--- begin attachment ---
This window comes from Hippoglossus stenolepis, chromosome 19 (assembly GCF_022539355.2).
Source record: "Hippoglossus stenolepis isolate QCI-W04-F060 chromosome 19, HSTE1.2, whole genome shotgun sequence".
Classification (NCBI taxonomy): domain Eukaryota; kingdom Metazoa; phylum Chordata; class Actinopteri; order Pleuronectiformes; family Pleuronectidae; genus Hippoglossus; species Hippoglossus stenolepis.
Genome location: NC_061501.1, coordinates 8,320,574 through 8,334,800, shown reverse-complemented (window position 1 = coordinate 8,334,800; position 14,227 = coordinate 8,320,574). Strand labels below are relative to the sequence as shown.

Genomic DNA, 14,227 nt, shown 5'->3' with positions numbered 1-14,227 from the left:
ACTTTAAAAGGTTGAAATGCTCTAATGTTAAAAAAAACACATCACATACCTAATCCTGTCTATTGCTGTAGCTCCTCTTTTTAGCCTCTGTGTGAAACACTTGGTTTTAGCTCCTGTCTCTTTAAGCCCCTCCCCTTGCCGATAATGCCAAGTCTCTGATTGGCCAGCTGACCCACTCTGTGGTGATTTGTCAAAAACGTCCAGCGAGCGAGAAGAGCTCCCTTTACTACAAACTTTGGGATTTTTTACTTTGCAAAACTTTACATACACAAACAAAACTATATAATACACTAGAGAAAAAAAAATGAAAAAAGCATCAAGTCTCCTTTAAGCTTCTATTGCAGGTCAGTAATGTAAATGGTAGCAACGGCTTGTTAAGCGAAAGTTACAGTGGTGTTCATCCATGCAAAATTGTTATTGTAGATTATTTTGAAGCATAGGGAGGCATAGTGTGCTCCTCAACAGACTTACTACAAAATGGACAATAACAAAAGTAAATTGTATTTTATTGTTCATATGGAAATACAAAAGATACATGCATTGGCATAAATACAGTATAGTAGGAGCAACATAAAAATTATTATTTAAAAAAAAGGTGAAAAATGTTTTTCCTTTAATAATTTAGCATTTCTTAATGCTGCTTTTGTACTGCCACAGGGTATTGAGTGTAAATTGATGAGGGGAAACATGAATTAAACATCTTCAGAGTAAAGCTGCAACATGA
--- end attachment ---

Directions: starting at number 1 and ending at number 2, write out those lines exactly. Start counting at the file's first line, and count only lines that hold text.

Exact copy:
This window comes from Hippoglossus stenolepis, chromosome 19 (assembly GCF_022539355.2).
Source record: "Hippoglossus stenolepis isolate QCI-W04-F060 chromosome 19, HSTE1.2, whole genome shotgun sequence".